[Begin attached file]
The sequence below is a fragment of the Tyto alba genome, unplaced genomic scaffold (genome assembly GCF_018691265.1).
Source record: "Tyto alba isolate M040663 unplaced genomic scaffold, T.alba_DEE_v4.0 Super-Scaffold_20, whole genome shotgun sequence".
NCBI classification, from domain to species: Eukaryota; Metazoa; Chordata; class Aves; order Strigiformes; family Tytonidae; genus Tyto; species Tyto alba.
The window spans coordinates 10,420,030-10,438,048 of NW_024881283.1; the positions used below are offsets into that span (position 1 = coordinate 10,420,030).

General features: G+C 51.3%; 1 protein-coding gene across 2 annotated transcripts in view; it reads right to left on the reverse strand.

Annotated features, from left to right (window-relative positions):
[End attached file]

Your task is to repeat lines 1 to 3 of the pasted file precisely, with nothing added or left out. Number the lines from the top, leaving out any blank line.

The sequence below is a fragment of the Tyto alba genome, unplaced genomic scaffold (genome assembly GCF_018691265.1).
Source record: "Tyto alba isolate M040663 unplaced genomic scaffold, T.alba_DEE_v4.0 Super-Scaffold_20, whole genome shotgun sequence".
NCBI classification, from domain to species: Eukaryota; Metazoa; Chordata; class Aves; order Strigiformes; family Tytonidae; genus Tyto; species Tyto alba.